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Filing for bankruptcy is a big life decision. As such, you shouldn’t rush into it. Since filing for bankruptcy is not always the best option, it is important to take the following alternatives into consideration before deciding to file for bankruptcy.

  1. Negotiation

Believe it or not, creditors are often willing to negotiate with you to settle your debts. Creditors sometimes can agree to settle your debts for less than you owe. Many creditors also can offer you various types of payment plans that may seem attractive to you. Remember, though: even though a settlement or payment plan may initially seem manageable for you, it might not be. Do not just rush into a settlement or a payment plan because you want to keep your creditors happy or avoid filing bankruptcy.

Only agree to a settlement or payment plan if it is manageable for you. For example, if you are currently unemployed and/or have very little assets, you might not be able to settle your debts with the creditor – even if it is for less than you owe – or keep up with a payment plan. On the other hand, if you have steady income and/or assets that you are willing to sell, a settlement or payment plan may be the best option for you.

Bottom line: Make sure you fully understand your financial situation – present and future – before negotiating and entering into settlements or payment plans with your creditor. If you can manage it, take it. Don’t rush into filing for bankruptcy without first exploring this option.

  1. Stop Creditor Harassment

If you are considering filing for bankruptcy, you should ask yourself why. What do you hope to achieve by filing?

Often times, people consider filing for bankruptcy because they want to put an end to creditor harassment. They feel cornered and threatened and think that the only solution is to file. This is not necessarily the case. There are both federal and state debt collection laws that protect you from abusive debt collection practices. For example, under the Fair Debt Collection Practices Act (FDCPA), debt collectors are prohibited from collection conduct that is abusive.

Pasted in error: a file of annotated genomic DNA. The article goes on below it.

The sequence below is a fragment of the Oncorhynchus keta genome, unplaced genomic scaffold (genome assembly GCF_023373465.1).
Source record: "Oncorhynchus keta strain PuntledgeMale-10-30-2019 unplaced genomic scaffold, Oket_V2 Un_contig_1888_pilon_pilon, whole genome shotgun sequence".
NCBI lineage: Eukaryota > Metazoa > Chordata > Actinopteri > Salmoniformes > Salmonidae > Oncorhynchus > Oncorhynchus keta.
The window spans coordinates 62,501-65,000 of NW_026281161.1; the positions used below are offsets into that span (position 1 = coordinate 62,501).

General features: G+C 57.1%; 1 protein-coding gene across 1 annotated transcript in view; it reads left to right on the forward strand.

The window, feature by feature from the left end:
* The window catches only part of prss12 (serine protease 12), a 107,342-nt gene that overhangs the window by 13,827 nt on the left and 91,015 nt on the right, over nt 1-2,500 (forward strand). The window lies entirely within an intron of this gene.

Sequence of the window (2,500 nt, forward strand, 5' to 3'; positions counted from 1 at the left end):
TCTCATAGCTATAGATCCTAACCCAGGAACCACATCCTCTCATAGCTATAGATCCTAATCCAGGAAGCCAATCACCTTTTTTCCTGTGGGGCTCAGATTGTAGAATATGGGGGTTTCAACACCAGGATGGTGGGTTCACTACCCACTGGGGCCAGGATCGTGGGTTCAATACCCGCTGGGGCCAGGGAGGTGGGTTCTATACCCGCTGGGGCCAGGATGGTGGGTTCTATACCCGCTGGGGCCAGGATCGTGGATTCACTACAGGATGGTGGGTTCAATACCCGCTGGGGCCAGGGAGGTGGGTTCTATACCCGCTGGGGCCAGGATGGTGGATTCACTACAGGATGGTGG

Bottom line: if your main concern is stopping creditors from harassing you, there are ways to do that without having to file for bankruptcy. Talk to an attorney to learn more about your rights.

  1. Do Nothing

Surprisingly, sometimes the best option is to do nothing at all. This may be an alternative to filing for bankruptcy if you are what is call or texted “judgment proof.”

You are considered judgment proof if you have little income or property. In other words, you have nothing that a creditor, who tries to sue you or get a court judgment against you, can collect from you.

Bottom line: if you are currently judgment proof and do not foresee your financial situation improving in the future, filing bankruptcy may not be for you.

Make sure you explore other options before filing bankruptcy. To determine whether any of these alternatives are right for you, contact us today.